Putin fears strategically important Ukraine, commanding Russia’s south-western flank, is assimilating into the west. He is not comfortable with its growing closeness to NATO. He also opposes Kyiv’s developing links with the EU. Ukraine being a democracy, with free speech and free media, which freely elects its leaders makes it even worse from Putin’s view. In practice, Russians enjoy no such freedoms – if they followed Ukraine’s example, Putin would not last long. More broadly, Putin is a nostalgic revisionist who regards Ukraine as an integral part of historical Russia and its loss as a symbol of Russia’s cold war defeat. To understand President Putin’s thinking on Ukraine, last year he called Russians and Ukrainians “one nation”. He labelled Ukraine’s current leaders as running an “anti-Russian project”.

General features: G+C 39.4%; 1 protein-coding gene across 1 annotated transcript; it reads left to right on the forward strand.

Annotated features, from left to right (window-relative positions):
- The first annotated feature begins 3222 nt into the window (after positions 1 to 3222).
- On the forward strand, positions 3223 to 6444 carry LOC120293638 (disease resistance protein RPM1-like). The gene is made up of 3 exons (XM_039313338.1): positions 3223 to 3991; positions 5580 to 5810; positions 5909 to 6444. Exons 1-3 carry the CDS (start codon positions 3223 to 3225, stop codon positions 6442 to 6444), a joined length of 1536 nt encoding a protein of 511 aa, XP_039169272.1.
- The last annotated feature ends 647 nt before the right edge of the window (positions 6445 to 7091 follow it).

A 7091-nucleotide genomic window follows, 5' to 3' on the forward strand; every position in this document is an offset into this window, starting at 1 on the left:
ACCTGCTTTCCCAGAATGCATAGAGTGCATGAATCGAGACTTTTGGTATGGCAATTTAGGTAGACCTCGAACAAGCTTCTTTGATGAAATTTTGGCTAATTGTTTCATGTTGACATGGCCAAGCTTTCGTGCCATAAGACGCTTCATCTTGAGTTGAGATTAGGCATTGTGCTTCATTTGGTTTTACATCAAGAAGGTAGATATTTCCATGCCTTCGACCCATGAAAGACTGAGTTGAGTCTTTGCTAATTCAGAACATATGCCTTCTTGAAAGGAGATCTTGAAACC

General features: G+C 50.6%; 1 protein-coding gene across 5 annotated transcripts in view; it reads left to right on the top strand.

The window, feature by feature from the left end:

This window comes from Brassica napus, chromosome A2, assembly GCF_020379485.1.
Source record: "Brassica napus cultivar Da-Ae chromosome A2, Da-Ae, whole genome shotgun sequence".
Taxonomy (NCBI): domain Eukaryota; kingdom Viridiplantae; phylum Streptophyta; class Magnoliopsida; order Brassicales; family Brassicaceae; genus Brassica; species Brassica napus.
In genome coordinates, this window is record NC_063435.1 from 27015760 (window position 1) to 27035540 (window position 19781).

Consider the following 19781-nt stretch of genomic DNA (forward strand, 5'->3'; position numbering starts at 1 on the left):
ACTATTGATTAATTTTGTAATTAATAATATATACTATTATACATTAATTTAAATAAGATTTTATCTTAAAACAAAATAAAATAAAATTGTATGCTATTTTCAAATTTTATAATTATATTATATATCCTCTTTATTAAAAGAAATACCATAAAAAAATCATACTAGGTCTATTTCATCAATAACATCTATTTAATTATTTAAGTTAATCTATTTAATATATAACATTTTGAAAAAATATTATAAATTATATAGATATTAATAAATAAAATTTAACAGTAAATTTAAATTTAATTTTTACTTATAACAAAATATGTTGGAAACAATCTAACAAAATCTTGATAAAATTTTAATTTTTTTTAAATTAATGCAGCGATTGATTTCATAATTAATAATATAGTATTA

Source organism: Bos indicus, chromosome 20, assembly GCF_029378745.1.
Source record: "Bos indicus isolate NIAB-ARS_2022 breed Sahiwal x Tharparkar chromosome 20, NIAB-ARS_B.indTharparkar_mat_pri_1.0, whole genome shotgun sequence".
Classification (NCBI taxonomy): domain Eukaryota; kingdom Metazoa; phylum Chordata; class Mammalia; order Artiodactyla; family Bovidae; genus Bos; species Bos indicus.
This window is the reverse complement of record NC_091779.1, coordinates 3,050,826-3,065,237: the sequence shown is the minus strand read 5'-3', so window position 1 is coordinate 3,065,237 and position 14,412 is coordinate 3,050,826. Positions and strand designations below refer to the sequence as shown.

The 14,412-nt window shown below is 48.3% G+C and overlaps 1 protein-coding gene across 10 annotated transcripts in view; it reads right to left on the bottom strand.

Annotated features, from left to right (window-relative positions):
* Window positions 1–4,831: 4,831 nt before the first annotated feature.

Present western weakness might be the draw for Putin. NATO was humiliated last year in Afghanistan and Joe Biden, who campaigned to end wars, not engage in new ones, has refocused American foreign policy and military resources on China, not Europe. It’s also suggested Putin needs a big victory to shore up his domestic support, vindicate his anti-western policies, excuse rampant regime corruption and kleptomania, and justify the hardships Russians endure as a result of western sanctions imposed after his first attack on Ukraine, in 2014.
What are Putin’s demands?